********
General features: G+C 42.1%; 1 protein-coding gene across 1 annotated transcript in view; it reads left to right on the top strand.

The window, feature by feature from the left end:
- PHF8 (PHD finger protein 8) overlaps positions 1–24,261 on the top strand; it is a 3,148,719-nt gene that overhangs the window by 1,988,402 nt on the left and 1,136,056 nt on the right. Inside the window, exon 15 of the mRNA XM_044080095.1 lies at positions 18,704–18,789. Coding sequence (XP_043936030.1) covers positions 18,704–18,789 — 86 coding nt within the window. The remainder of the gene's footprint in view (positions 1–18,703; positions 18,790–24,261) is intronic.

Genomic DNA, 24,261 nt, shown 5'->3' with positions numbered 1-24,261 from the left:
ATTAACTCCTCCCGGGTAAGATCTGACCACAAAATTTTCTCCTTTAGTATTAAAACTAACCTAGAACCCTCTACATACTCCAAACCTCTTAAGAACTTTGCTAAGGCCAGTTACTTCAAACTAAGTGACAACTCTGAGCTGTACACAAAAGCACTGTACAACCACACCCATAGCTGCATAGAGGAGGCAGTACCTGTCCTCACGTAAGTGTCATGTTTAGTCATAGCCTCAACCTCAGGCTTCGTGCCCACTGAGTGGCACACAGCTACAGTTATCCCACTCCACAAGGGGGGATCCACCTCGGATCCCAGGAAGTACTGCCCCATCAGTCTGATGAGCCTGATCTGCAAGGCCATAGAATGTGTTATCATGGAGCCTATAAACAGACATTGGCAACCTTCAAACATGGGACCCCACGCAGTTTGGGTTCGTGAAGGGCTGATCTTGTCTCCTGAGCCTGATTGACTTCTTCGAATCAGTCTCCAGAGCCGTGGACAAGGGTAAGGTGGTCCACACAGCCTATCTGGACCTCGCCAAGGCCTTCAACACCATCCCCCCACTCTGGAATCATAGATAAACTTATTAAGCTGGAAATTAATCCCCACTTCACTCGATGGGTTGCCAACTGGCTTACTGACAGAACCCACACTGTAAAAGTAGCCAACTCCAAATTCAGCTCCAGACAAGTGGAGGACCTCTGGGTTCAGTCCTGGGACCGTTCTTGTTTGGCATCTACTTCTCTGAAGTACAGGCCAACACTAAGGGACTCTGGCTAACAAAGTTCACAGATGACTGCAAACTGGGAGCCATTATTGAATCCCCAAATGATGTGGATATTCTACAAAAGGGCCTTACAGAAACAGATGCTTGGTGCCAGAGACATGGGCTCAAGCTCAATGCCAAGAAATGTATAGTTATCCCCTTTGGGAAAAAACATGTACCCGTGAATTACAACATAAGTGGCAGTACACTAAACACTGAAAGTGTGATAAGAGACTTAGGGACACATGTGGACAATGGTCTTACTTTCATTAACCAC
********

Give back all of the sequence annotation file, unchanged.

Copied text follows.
General features: G+C 42.1%; 1 protein-coding gene across 1 annotated transcript in view; it reads left to right on the top strand.

The window, feature by feature from the left end:
- PHF8 (PHD finger protein 8) overlaps positions 1–24,261 on the top strand; it is a 3,148,719-nt gene that overhangs the window by 1,988,402 nt on the left and 1,136,056 nt on the right. Inside the window, exon 15 of the mRNA XM_044080095.1 lies at positions 18,704–18,789. Coding sequence (XP_043936030.1) covers positions 18,704–18,789 — 86 coding nt within the window. The remainder of the gene's footprint in view (positions 1–18,703; positions 18,790–24,261) is intronic.

Genomic DNA, 24,261 nt, shown 5'->3' with positions numbered 1-24,261 from the left:
ATTAACTCCTCCCGGGTAAGATCTGACCACAAAATTTTCTCCTTTAGTATTAAAACTAACCTAGAACCCTCTACATACTCCAAACCTCTTAAGAACTTTGCTAAGGCCAGTTACTTCAAACTAAGTGACAACTCTGAGCTGTACACAAAAGCACTGTACAACCACACCCATAGCTGCATAGAGGAGGCAGTACCTGTCCTCACGTAAGTGTCATGTTTAGTCATAGCCTCAACCTCAGGCTTCGTGCCCACTGAGTGGCACACAGCTACAGTTATCCCACTCCACAAGGGGGGATCCACCTCGGATCCCAGGAAGTACTGCCCCATCAGTCTGATGAGCCTGATCTGCAAGGCCATAGAATGTGTTATCATGGAGCCTATAAACAGACATTGGCAACCTTCAAACATGGGACCCCACGCAGTTTGGGTTCGTGAAGGGCTGATCTTGTCTCCTGAGCCTGATTGACTTCTTCGAATCAGTCTCCAGAGCCGTGGACAAGGGTAAGGTGGTCCACACAGCCTATCTGGACCTCGCCAAGGCCTTCAACACCATCCCCCCACTCTGGAATCATAGATAAACTTATTAAGCTGGAAATTAATCCCCACTTCACTCGATGGGTTGCCAACTGGCTTACTGACAGAACCCACACTGTAAAAGTAGCCAACTCCAAATTCAGCTCCAGACAAGTGGAGGACCTCTGGGTTCAGTCCTGGGACCGTTCTTGTTTGGCATCTACTTCTCTGAAGTACAGGCCAACACTAAGGGACTCTGGCTAACAAAGTTCACAGATGACTGCAAACTGGGAGCCATTATTGAATCCCCAAATGATGTGGATATTCTACAAAAGGGCCTTACAGAAACAGATGCTTGGTGCCAGAGACATGGGCTCAAGCTCAATGCCAAGAAATGTATAGTTATCCCCTTTGGGAAAAAACATGTACCCGTGAATTACAACATAAGTGGCAGTACACTAAACACTGAAAGTGTGATAAGAGACTTAGGGACACATGTGGACAATGGTCTTACTTTCATTAACCAC